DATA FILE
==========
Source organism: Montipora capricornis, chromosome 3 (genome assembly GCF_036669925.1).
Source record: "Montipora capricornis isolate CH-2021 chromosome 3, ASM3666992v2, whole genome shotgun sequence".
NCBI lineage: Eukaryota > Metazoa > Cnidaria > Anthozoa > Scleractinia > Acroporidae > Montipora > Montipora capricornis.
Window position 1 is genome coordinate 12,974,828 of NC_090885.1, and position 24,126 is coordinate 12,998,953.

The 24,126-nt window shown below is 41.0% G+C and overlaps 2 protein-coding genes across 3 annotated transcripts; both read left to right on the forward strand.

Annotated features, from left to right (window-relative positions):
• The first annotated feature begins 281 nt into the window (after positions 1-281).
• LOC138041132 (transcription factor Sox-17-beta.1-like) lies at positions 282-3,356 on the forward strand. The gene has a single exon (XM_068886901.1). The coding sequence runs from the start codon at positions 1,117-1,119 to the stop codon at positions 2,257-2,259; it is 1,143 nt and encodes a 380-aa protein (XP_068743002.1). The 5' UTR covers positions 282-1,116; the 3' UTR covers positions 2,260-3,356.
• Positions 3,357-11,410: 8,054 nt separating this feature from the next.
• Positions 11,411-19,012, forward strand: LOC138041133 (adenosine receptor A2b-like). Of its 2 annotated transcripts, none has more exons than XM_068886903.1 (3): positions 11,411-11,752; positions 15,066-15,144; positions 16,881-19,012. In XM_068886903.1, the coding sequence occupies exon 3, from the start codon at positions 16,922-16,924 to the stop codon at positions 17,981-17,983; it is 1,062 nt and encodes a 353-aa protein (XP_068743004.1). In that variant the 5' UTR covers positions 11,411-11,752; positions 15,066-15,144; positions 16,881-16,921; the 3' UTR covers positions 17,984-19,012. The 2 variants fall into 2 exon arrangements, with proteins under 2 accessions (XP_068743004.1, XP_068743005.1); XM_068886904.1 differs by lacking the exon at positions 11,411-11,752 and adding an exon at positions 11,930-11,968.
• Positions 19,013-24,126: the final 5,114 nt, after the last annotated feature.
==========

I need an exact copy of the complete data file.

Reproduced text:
Source organism: Montipora capricornis, chromosome 3 (genome assembly GCF_036669925.1).
Source record: "Montipora capricornis isolate CH-2021 chromosome 3, ASM3666992v2, whole genome shotgun sequence".
NCBI lineage: Eukaryota > Metazoa > Cnidaria > Anthozoa > Scleractinia > Acroporidae > Montipora > Montipora capricornis.
Window position 1 is genome coordinate 12,974,828 of NC_090885.1, and position 24,126 is coordinate 12,998,953.

The 24,126-nt window shown below is 41.0% G+C and overlaps 2 protein-coding genes across 3 annotated transcripts; both read left to right on the forward strand.

Annotated features, from left to right (window-relative positions):
• The first annotated feature begins 281 nt into the window (after positions 1-281).
• LOC138041132 (transcription factor Sox-17-beta.1-like) lies at positions 282-3,356 on the forward strand. The gene has a single exon (XM_068886901.1). The coding sequence runs from the start codon at positions 1,117-1,119 to the stop codon at positions 2,257-2,259; it is 1,143 nt and encodes a 380-aa protein (XP_068743002.1). The 5' UTR covers positions 282-1,116; the 3' UTR covers positions 2,260-3,356.
• Positions 3,357-11,410: 8,054 nt separating this feature from the next.
• Positions 11,411-19,012, forward strand: LOC138041133 (adenosine receptor A2b-like). Of its 2 annotated transcripts, none has more exons than XM_068886903.1 (3): positions 11,411-11,752; positions 15,066-15,144; positions 16,881-19,012. In XM_068886903.1, the coding sequence occupies exon 3, from the start codon at positions 16,922-16,924 to the stop codon at positions 17,981-17,983; it is 1,062 nt and encodes a 353-aa protein (XP_068743004.1). In that variant the 5' UTR covers positions 11,411-11,752; positions 15,066-15,144; positions 16,881-16,921; the 3' UTR covers positions 17,984-19,012. The 2 variants fall into 2 exon arrangements, with proteins under 2 accessions (XP_068743004.1, XP_068743005.1); XM_068886904.1 differs by lacking the exon at positions 11,411-11,752 and adding an exon at positions 11,930-11,968.
• Positions 19,013-24,126: the final 5,114 nt, after the last annotated feature.